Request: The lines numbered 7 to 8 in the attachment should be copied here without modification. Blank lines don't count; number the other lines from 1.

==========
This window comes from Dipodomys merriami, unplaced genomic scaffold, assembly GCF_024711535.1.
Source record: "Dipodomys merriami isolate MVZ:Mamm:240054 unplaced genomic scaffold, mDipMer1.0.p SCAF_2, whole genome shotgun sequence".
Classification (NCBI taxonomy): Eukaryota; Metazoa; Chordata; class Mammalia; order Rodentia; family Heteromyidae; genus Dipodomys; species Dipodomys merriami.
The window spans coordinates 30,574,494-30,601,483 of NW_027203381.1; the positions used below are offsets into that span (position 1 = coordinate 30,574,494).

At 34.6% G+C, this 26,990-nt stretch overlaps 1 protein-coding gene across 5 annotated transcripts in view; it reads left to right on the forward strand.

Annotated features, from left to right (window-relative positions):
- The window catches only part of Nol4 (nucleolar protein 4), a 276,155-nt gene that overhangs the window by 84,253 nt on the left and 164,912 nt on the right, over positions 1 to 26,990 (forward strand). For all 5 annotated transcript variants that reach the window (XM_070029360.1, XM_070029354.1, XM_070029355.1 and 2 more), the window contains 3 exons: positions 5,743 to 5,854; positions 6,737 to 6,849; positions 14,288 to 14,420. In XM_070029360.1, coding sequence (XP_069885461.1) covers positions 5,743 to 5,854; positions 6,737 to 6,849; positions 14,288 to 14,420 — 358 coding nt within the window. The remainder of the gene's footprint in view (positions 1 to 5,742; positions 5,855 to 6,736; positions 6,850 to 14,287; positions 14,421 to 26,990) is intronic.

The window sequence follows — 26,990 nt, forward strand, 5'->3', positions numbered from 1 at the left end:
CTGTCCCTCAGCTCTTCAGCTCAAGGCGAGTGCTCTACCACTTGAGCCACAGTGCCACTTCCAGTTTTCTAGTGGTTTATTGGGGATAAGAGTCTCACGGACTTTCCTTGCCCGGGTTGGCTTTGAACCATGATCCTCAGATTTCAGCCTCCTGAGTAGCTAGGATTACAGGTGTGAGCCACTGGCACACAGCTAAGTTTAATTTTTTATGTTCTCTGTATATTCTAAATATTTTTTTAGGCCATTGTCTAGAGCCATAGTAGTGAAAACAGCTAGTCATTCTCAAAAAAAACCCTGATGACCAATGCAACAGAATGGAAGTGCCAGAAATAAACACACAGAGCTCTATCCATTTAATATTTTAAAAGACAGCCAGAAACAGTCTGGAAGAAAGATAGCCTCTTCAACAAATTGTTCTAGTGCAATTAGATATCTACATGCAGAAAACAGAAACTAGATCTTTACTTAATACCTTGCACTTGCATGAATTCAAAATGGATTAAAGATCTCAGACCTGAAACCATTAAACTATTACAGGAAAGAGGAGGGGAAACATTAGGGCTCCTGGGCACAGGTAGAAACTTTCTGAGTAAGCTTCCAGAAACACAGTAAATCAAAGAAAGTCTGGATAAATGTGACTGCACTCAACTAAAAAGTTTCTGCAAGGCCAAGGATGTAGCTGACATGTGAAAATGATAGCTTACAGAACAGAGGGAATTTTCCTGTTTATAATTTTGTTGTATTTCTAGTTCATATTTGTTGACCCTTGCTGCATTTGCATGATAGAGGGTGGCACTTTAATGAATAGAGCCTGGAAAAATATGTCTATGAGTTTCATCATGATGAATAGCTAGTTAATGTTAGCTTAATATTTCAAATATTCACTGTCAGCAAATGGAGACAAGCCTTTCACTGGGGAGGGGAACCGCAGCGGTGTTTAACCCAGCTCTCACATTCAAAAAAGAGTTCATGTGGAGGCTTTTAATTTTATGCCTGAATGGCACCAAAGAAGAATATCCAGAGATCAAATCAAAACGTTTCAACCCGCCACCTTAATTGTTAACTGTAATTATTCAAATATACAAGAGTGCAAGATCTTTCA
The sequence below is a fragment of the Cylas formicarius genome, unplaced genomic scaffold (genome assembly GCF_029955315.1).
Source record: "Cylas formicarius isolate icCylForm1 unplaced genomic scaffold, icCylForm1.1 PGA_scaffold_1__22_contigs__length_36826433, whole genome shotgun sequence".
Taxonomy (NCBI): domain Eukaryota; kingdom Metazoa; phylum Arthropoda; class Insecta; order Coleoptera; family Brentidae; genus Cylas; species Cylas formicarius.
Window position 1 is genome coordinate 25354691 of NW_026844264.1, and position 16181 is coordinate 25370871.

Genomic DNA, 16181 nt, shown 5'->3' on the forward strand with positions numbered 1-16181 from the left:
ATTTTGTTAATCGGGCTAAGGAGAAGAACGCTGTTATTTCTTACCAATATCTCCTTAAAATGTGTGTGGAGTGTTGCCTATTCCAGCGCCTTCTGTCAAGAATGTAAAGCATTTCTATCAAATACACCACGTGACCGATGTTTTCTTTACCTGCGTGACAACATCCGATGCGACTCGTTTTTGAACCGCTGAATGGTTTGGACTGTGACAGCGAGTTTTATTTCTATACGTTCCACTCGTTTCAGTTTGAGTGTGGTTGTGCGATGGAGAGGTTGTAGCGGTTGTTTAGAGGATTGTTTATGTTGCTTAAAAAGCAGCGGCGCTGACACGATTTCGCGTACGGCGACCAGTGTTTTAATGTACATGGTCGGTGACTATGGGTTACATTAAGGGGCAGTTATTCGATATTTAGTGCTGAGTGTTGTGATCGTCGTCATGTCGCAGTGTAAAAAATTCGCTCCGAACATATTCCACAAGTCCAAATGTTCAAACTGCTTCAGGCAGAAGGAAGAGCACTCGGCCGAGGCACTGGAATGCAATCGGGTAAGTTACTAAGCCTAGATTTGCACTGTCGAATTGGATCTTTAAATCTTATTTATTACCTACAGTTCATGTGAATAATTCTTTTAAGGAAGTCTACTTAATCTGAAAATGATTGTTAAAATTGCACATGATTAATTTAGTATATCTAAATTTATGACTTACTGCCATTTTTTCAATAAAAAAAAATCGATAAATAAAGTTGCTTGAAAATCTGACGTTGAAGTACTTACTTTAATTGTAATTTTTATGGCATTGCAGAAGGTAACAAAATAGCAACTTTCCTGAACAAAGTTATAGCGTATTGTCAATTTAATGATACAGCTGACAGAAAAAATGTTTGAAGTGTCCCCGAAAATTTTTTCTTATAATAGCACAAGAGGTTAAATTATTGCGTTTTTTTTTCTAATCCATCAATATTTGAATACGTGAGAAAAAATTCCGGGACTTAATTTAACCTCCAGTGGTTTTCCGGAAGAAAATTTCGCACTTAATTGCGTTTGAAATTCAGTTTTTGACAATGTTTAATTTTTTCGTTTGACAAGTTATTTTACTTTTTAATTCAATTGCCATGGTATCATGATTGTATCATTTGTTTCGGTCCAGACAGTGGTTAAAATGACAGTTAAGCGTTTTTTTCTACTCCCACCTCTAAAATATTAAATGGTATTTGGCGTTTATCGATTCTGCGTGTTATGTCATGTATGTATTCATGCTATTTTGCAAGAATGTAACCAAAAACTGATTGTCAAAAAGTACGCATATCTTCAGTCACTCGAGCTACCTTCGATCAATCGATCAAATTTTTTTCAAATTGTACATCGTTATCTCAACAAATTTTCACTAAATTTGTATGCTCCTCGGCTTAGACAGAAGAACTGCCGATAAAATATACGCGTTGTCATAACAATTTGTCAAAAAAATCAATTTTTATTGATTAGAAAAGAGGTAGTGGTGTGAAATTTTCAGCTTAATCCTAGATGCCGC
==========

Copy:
- The window catches only part of Nol4 (nucleolar protein 4), a 276,155-nt gene that overhangs the window by 84,253 nt on the left and 164,912 nt on the right, over positions 1 to 26,990 (forward strand). For all 5 annotated transcript variants that reach the window (XM_070029360.1, XM_070029354.1, XM_070029355.1 and 2 more), the window contains 3 exons: positions 5,743 to 5,854; positions 6,737 to 6,849; positions 14,288 to 14,420. In XM_070029360.1, coding sequence (XP_069885461.1) covers positions 5,743 to 5,854; positions 6,737 to 6,849; positions 14,288 to 14,420 — 358 coding nt within the window. The remainder of the gene's footprint in view (positions 1 to 5,742; positions 5,855 to 6,736; positions 6,850 to 14,287; positions 14,421 to 26,990) is intronic.

The window sequence follows — 26,990 nt, forward strand, 5'->3', positions numbered from 1 at the left end: